The utilization lifecycle

The first step to understanding what utilization tools and metrics are right for your organization is understanding where the group falls in the workplace lifecycle. We’ve broken down approaches to space utilization based on four primary levels of complexity, and their affiliated recommended utilization strategies, as follows:

  • Level one: measuring
  • Level two: monitoring
  • Level three: passive manipulation
  • Level four: active manipulation

Just as workplace strategies themselves follow a lifecycle, your position across the levels will evolve with your workplace.

Level one: measuring. In this phase, the workplace may be described as follows: “We’re in a traditional environment with one person to one seat, legacy ways of working and a concern about our desk and office vacancy.”

Workplace strategy and utilization metrics programs should align with a simple and straight-forward approach. Organizations at this stage typically need to determine how employees actually work.

Strategists are trying to develop a workplace approach by asking and answering straightforward yet powerful questions such as, “How many people work in the space each day?” and, “How much of our space gets used?”

When the strategic needs are this direct and uncomplicated, often a utilization snapshot is sufficient.  Organizations that self-define at this level many times will over-invest in workplace technologies or in complex strategies. Many CRE teams use a sledgehammer to crack a nut: they select complicated workplace utilization strategies that don’t match what are often simpler, underlying requirements.

Level two: monitoring. This phase is reached when mobility begins to impact culture. The workplace may be described in terms like, “We have minimal vacancy in a traditional ‘names on seats’ sense, but we have also implemented some level of mobility or sharing, where actual daily utilization is becoming more important.”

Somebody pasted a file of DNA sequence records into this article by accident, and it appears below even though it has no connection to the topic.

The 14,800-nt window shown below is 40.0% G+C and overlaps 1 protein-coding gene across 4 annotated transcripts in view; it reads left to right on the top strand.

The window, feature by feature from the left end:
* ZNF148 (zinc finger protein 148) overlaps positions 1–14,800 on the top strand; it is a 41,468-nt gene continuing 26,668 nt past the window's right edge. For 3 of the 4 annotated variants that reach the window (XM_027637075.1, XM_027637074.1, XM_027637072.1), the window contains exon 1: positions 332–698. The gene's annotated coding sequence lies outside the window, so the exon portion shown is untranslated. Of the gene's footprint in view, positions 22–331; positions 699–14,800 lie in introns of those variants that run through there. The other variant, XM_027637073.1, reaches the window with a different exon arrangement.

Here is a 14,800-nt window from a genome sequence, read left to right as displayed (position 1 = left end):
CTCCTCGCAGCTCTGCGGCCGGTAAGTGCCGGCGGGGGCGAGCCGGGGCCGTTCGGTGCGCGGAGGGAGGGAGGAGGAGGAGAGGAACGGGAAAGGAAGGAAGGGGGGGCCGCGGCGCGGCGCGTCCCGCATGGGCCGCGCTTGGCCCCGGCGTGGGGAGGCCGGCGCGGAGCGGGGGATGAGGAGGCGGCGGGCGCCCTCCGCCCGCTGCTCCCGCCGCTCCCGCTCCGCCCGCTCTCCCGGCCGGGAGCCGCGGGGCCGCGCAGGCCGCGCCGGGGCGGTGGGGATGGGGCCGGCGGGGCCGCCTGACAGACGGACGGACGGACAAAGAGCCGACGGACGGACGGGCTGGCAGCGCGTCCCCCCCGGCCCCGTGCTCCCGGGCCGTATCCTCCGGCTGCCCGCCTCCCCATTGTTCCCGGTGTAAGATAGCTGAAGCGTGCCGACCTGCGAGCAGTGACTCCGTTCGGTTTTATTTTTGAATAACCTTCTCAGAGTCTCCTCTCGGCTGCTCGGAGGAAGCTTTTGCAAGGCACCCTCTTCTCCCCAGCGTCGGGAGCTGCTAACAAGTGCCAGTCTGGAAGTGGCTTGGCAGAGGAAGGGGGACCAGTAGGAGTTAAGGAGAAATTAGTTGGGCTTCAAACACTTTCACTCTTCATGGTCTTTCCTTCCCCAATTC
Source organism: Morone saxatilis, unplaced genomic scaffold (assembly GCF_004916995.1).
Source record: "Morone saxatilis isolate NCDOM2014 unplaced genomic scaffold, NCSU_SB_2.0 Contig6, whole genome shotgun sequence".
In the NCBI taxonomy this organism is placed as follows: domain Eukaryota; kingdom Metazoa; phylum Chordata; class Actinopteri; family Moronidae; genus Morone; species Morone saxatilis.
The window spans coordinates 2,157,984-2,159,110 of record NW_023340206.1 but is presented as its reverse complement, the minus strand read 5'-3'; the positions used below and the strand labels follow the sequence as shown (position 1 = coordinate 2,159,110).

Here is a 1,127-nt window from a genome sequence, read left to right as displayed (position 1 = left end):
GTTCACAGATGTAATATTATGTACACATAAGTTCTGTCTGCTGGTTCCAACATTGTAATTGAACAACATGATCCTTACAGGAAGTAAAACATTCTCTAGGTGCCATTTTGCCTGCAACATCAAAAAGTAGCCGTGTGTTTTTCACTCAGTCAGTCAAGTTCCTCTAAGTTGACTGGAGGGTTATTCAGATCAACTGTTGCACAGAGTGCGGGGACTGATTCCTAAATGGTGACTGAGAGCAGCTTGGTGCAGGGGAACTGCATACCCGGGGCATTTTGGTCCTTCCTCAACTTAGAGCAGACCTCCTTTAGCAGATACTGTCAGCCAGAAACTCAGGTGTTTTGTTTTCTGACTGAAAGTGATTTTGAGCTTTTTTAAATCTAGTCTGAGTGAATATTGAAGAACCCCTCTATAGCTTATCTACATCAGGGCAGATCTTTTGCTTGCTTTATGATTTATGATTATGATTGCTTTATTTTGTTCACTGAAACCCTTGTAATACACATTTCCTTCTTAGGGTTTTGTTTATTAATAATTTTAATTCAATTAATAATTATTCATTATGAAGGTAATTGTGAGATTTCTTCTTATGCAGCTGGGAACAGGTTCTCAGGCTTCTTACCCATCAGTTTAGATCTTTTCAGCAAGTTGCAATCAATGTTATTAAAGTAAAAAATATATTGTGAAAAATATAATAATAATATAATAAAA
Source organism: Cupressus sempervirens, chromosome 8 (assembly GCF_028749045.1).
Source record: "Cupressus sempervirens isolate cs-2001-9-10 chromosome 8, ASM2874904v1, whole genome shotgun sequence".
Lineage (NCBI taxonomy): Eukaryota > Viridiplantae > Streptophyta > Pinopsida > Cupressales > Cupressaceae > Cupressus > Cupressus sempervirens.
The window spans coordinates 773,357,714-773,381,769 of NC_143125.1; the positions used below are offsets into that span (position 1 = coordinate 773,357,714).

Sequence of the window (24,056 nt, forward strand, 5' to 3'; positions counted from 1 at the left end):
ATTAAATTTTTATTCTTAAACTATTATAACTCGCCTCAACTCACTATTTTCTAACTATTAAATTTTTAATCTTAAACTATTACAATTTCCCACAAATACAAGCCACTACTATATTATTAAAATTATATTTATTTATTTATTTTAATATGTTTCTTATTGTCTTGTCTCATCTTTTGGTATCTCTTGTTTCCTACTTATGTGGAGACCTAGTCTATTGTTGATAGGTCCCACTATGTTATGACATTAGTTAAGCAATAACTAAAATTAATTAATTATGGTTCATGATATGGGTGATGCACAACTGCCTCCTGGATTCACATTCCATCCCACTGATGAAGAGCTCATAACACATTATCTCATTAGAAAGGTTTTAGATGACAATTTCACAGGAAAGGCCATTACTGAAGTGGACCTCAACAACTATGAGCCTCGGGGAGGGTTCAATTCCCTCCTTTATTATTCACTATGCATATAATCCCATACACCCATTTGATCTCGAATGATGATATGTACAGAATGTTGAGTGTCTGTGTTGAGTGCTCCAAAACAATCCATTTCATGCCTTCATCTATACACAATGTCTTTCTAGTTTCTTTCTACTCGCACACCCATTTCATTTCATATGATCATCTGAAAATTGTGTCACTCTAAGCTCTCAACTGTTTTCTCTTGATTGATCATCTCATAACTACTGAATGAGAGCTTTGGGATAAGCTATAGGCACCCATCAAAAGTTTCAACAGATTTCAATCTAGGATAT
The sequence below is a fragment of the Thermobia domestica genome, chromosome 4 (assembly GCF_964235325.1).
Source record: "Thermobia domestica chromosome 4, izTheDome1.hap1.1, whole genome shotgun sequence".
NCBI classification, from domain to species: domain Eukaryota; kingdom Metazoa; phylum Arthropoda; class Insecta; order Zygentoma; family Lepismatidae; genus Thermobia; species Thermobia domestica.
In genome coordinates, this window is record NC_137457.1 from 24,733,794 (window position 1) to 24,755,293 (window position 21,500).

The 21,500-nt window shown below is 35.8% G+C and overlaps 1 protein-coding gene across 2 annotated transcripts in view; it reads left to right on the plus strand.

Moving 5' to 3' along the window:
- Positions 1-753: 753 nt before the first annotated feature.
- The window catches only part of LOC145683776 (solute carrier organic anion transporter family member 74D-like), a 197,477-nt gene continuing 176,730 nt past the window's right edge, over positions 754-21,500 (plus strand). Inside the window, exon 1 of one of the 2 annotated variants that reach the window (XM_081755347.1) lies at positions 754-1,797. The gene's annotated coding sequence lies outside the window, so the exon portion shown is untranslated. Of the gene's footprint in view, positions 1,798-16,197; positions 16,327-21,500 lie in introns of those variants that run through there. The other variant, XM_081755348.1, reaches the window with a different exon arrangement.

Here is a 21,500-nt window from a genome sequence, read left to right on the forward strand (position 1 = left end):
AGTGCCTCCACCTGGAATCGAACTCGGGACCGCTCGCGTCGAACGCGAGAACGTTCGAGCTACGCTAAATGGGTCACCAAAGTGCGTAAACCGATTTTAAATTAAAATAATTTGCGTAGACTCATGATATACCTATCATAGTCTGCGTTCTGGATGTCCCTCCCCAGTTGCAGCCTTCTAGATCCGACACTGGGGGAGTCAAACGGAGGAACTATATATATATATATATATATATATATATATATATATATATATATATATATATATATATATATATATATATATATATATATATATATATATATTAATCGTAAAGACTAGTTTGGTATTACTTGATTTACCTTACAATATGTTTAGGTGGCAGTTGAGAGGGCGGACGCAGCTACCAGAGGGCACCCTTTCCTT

The office has become more than a sea of empty desks, and the threat of overutilization (think: people seated elbow to elbow, or several workstations where one used to be) is real, as a result of occupancy spikes or headcount growth. You want to know exactly how a floor is being used if mobility-program participants can sit almost anywhere.

At this level, you need continuous monitoring, proactively notifying CRE leadership about changing conditions. Your organization could try permanent sensors, WiFi triangulation, and badge data.

Level three: passive manipulation. At this level, employees take control of their own environment. They may describe their experience with observations like this: “Our office space is now reacting passively to the way our users move through it, for example, by adjusting heating and lighting levels, or with wayfinding signage showing available spaces.”

Employee satisfaction is paramount at this level of the space utilization cycle. To accomplish a more personalized level of user experience, when the office environment reacts without intervention to occupants in the building, you might consider beacons and permanent sensors to accomplish feats of energy savings or to configure work settings based on who is in them.

This, of course, requires an advanced building management system and significant collaboration with your technology partners.